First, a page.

Ginger Beer, perhaps the most perfect small beer (similar in taste to the best champagne, with sparkling effervescence) was the favorite drink of England for over 150 years. Originating in England in the mid 1700’s, by 1790, the recipe had crossed the Atlantic, though significant portion of the American Ginger Beer was still imported by ship from England.
One of the reasons that England could export ginger beer was because of the quality of the stoneware bottles it was stored in. In 1835, England developed a superior glazing process called Improved Bristol Glaze. After filling, these bottles were corked and wired to maintain the pressure. This kept the alcohol and carbon dioxide in solution, both of which acted as preservatives, allowing for a long shelf life.
Ginger Beer’s popularity in the USA hit its peak in 1920, when it was abruptly terminated by Prohibition. Over half of the states never had a chance to bottle Ginger Beer. In England and Canada, the popularity peak occurred in 1935, fifteen years later. The USA had 300 Ginger Beer breweries; Canada had over 1000; and England had 3000.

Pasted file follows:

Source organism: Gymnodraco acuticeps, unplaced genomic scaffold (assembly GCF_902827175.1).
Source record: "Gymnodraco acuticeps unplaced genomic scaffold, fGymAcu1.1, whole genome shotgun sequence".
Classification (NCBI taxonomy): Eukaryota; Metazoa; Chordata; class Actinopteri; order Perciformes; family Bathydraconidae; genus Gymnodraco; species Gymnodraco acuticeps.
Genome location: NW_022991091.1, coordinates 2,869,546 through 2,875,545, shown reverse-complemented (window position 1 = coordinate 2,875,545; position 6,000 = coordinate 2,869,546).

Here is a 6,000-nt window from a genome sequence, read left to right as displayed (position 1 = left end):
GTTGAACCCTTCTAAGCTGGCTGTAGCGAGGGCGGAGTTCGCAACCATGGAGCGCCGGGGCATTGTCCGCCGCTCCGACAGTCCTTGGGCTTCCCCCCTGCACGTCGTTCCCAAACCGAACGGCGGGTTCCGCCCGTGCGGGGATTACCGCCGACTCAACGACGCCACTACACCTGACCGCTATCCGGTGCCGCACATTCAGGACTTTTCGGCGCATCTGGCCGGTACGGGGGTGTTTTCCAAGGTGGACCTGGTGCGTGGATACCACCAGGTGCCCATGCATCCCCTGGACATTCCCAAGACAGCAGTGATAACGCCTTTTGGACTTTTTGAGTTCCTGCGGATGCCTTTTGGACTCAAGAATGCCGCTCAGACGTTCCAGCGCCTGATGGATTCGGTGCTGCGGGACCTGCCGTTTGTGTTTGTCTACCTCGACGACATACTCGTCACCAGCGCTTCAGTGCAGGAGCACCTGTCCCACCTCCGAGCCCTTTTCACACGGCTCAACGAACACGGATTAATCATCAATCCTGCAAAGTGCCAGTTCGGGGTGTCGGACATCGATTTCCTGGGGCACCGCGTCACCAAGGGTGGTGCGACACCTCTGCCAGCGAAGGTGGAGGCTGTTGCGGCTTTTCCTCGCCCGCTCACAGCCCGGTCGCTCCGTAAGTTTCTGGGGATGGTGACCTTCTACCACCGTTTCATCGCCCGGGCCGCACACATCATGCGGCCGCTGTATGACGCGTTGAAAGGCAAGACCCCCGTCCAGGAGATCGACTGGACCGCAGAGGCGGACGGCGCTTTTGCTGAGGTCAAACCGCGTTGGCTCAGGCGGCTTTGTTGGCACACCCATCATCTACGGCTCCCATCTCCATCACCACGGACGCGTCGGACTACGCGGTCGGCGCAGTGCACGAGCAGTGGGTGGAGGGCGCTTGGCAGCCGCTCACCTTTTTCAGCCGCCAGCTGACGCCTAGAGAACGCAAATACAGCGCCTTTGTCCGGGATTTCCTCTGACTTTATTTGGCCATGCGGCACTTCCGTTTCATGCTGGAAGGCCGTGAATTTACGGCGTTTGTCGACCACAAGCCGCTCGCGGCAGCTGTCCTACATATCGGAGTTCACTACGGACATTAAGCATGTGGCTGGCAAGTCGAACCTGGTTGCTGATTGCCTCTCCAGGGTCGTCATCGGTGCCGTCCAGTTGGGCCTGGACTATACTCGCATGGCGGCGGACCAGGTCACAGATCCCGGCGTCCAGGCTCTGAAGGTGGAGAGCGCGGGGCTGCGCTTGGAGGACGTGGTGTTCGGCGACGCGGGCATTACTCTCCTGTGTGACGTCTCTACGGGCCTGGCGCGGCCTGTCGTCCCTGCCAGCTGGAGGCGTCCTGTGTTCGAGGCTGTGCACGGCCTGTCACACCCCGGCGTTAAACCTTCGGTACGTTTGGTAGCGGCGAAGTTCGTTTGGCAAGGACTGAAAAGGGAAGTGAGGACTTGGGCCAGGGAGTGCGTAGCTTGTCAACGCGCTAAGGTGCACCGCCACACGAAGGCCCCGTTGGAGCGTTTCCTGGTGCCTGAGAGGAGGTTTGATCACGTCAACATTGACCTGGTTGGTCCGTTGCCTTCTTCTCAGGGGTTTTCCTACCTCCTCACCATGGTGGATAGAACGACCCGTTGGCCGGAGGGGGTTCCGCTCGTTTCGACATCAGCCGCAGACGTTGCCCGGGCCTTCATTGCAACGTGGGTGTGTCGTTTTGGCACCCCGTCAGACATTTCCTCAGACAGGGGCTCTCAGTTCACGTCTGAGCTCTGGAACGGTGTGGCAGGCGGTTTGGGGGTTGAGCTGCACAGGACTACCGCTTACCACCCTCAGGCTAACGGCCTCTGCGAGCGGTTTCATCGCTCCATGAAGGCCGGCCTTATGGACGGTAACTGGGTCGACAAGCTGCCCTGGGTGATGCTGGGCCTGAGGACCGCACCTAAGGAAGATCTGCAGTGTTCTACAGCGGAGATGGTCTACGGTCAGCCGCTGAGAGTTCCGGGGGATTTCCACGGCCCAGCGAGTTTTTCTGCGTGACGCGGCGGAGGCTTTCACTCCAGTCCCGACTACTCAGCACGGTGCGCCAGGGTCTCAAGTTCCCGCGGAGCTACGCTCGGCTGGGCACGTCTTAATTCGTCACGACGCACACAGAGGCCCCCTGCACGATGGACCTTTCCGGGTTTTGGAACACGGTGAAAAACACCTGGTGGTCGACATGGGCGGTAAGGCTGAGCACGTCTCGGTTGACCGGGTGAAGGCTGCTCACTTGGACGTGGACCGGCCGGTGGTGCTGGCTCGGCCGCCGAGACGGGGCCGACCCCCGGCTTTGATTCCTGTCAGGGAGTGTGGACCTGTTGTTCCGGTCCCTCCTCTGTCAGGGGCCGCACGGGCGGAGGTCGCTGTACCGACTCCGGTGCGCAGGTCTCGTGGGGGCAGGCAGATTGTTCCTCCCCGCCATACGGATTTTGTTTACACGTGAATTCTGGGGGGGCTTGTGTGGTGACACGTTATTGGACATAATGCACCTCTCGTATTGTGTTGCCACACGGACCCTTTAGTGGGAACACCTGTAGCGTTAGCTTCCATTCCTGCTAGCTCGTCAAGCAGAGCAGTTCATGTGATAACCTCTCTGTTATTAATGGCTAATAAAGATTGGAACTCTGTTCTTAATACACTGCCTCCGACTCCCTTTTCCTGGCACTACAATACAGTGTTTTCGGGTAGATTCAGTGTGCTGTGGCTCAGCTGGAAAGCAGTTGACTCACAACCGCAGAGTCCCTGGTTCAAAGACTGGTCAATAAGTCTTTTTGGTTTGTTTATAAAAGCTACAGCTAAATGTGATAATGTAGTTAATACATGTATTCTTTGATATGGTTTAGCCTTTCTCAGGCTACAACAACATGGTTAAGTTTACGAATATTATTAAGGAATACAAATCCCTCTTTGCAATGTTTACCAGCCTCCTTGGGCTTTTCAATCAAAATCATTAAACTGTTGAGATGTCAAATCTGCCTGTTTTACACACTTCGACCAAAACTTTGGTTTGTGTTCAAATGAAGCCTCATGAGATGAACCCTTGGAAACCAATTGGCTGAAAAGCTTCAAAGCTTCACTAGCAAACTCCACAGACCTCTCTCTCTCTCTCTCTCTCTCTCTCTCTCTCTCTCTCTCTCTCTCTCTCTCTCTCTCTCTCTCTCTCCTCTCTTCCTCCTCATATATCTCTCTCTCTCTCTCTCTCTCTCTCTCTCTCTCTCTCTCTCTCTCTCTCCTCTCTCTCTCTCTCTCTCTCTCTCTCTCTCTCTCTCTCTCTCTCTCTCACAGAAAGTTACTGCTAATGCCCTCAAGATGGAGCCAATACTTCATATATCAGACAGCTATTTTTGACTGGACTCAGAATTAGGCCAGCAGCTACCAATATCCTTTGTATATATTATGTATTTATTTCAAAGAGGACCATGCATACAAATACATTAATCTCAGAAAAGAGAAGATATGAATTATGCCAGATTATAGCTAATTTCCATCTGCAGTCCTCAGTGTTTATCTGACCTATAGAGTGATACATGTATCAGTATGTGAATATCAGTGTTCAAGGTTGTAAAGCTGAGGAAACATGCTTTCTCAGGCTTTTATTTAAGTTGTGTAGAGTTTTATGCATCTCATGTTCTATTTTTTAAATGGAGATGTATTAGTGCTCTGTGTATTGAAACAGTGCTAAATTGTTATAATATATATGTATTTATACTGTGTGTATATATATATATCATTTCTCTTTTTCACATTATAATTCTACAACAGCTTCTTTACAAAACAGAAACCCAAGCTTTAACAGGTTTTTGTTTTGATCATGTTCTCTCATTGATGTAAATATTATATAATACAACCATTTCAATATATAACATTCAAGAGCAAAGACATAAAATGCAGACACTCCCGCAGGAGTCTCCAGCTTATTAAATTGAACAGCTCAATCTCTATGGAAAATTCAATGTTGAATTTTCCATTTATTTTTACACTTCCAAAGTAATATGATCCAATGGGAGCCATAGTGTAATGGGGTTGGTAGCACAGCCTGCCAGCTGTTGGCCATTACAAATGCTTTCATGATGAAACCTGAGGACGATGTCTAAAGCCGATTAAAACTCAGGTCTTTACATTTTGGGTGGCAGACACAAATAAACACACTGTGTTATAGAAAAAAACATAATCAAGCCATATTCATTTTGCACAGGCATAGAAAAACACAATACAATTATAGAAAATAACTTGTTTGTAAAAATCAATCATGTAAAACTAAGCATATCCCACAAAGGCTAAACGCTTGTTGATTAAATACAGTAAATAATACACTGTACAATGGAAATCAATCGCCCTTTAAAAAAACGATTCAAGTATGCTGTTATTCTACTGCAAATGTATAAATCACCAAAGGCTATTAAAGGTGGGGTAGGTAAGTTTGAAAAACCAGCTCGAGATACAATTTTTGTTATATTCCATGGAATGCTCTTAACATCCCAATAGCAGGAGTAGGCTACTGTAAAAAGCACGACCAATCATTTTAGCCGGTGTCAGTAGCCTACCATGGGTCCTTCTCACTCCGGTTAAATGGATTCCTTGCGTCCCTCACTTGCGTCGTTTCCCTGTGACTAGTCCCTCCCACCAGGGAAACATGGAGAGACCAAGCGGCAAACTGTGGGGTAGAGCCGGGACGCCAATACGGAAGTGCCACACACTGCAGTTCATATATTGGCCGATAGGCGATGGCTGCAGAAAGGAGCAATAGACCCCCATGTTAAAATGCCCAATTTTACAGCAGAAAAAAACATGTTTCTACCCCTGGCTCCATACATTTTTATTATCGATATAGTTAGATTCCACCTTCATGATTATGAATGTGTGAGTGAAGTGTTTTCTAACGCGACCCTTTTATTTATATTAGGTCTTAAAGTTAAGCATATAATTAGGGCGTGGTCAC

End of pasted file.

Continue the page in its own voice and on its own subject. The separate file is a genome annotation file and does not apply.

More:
Martha Lloyd’s Ginger Beer Recipe Two gallons of water, two oz. Cream of Tartar. Two lbs of lump sugar. Two lemons sliced, 2 oz. of ginger bruised. Pour the water boiling on the ingredients, then add two spoonfuls of good yeast; when cold bottle it in stone bottles, tie down the corks. It is fit to drink in 48 hours– a little more sugar is an improvement; glass bottles would not do.
To recreate this drink at home, try the modern recipe available from www.jerryrig.com.
Historical information provided by Donald Yates, from his new book Ginger Beer & Root Beer Heritage available from The Federation of Historical Bottle Collectors.